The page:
Why is the time domain low-pass filter the "sinc" shape?

Consider:

I'm looking at low-pass filters, and I see that the time domain representation of an "ideal" filter resembles the shape above whereas the frequency domain is a box. I also get the as you lower the cutoff, the main lobe in the middle gets wider.

So that implies that if you "slide over" this shape with a signal in a convolution, it cuts out the low frequencies. What I don't get is the intuition for why exactly it's this shape, or is this something that is better accepted as just "how it is"?

• This uses Fourier integrals, so maybe an intuitive way of understanding is beyond hope. I've been told that what is wide in one domain (time or frequency) is narrow in the other. The gross detail in one domain is fine in the other. Yet total energy (or power) is conserved in both domains! Nov 28, 2023 at 23:25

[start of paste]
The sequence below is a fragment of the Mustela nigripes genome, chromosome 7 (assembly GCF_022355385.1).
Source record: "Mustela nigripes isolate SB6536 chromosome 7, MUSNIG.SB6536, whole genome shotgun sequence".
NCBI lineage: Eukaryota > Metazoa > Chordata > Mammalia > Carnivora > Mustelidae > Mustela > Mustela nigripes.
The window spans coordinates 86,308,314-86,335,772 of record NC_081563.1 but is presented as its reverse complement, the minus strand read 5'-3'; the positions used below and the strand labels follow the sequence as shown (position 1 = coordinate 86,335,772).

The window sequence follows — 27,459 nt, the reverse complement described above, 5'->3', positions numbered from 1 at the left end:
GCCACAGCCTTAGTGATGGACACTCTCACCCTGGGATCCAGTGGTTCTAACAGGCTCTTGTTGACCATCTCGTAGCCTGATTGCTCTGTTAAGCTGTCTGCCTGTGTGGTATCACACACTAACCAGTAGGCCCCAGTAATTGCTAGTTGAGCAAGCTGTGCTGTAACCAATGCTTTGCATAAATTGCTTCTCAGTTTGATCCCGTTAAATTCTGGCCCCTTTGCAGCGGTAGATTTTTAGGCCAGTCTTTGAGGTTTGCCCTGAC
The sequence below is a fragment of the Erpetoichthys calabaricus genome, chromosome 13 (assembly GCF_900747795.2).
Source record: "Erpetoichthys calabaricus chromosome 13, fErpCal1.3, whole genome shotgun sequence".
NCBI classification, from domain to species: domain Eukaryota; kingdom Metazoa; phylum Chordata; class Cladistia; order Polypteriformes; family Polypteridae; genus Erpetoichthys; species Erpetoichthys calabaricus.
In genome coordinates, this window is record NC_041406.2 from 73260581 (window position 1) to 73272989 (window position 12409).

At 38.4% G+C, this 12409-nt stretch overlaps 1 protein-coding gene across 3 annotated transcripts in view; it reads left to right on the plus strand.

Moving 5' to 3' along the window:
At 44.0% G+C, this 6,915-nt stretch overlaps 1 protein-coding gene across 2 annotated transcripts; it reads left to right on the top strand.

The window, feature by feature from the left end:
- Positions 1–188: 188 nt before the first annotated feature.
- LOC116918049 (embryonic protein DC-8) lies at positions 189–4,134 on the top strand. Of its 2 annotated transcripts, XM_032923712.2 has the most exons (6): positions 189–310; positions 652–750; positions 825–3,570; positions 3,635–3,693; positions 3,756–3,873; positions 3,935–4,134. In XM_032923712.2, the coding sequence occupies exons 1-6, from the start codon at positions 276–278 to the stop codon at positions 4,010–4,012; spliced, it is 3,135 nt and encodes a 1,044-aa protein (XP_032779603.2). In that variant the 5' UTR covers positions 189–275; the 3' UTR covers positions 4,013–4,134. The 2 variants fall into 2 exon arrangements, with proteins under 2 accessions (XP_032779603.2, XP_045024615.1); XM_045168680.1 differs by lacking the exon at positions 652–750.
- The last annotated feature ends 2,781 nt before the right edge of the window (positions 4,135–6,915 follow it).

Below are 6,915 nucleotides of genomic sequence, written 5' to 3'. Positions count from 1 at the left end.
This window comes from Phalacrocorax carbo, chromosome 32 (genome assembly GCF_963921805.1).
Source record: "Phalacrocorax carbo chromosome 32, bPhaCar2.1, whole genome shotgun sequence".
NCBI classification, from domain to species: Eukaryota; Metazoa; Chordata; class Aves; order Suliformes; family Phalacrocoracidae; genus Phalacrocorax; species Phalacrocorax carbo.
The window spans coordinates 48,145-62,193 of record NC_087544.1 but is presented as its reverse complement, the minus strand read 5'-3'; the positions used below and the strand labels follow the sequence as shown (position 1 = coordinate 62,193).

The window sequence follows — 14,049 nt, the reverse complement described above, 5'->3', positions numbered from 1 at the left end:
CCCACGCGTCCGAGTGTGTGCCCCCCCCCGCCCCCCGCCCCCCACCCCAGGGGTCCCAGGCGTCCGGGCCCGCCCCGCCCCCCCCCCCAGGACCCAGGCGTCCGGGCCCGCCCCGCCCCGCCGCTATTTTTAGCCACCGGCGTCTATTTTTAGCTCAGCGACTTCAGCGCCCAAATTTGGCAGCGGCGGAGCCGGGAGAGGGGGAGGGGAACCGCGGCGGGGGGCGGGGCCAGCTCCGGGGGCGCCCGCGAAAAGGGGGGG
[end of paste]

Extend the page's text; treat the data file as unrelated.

It is a good way to understand the lowpass behavior of sinc function (as well as the convolution) through visualization. I've made some modification on this animated convolution project and here are the results showing sine waves with different frequencies filtered by the sinc function.

In the low frequency case the waveform remains unchanged. While in the high frequency case the convolution result has a low level of magnitude, which means "lowpass".

Note that when the sine function is moving to a position that overlaps with the main lobe of the sinc function, if the width of main lobe contains sine waves of more than one wavelength, the result of the convolution will cancel out and obtain a very small value.